Saudi Arabia applauds introduction of physical education in girls schools

Many citizens welcomed the Ministry of Education’s announcement of introducing physical education in girls’ schools. The decision is scheduled to be implemented in September.

The ministry’s announcement came a day after the Shoura Council’s rejection on Monday of a proposal to add physical education in the curricula of girls’ schools and universities.

“A majority of the members voted for the proposal but the reason it didn’t pass through was it didn’t receive the number of votes required for approval,” Shoura Council member and sports advocate Lina Almaeena told Saudi Gazette.

Justifications for not voting for the proposal on Monday was a proposal approved three years ago endorsing girls’ sports programs in line with Shariah regulations and providing training programs for physical education teachers.

“Having such programs was approved three years ago. However, authorizing sports colleges for women and introducing physical education in the curriculum in an official manner was not ratified by consensus in the Shoura Council,” says Almaeena, who is member of the health committee that submitted the proposal.

Many Saudis celebrated the ministry’s announcement on social media as good news for students who will be starting the new academic year in September.

“Incorporating physical education in girls’ schools has been studied for years and now we’re glad it will be put into effect,” says fitness expert Dr. Badr Alshibani, who participated in the Ministry of Education’s committee involved in strategic planning for the physical education curriculum.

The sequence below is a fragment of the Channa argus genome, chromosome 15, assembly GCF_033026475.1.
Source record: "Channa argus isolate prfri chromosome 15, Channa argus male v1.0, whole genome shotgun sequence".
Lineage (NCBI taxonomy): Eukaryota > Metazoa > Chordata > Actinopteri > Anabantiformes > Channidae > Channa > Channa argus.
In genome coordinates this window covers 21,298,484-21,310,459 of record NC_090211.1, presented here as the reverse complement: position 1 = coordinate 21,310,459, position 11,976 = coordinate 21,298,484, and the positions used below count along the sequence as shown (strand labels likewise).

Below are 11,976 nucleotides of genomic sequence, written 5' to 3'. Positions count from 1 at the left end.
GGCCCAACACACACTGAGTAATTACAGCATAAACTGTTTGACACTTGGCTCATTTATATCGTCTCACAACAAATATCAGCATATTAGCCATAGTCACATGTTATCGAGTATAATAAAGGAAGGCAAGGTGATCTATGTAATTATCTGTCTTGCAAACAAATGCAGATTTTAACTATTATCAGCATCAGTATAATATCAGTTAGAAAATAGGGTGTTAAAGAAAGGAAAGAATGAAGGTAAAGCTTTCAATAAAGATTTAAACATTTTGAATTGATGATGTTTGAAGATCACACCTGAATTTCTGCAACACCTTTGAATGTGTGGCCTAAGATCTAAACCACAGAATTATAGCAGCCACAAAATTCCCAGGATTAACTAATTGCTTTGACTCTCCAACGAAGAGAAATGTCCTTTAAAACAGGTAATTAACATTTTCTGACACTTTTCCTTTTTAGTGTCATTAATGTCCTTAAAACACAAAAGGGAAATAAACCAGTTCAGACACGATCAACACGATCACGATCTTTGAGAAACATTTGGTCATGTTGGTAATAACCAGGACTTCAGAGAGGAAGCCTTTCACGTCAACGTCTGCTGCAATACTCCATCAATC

“One of the goals of Vision 2030 is to create a vibrant society,” he further says. “Starting with schools is a first step to achieving this goal. It will not only promote citizens to be active but will also create jobs and foster business, leading to more specialized health clubs for women.”

Sports advocate and pediatrician Dr. Mariam Fardous commented, “This is a step forward and I expect to see a decrease in obesity among young people.”

She added, “There needs to be appropriate spaces and facilities in schools once the decision is implemented.”

Athletic coach and physician Dr. Mohammed Shobain says, “Women’s sports is going to have its fair share in Saudi Arabia after officially allowing PE classes in girls’ schools. It will be a game changer in creating football, basketball and volleyball teams. Women will have better awareness about their health and hidden talents.”

Shobain attributed the decision to the efforts of the General Sports Authority and the Ministry of Education.

“Physical education can now be accessible to everyone, not only in private schools,” adds Almaeena. “This is positive for building a future generation of strong, stable and happy youth.”


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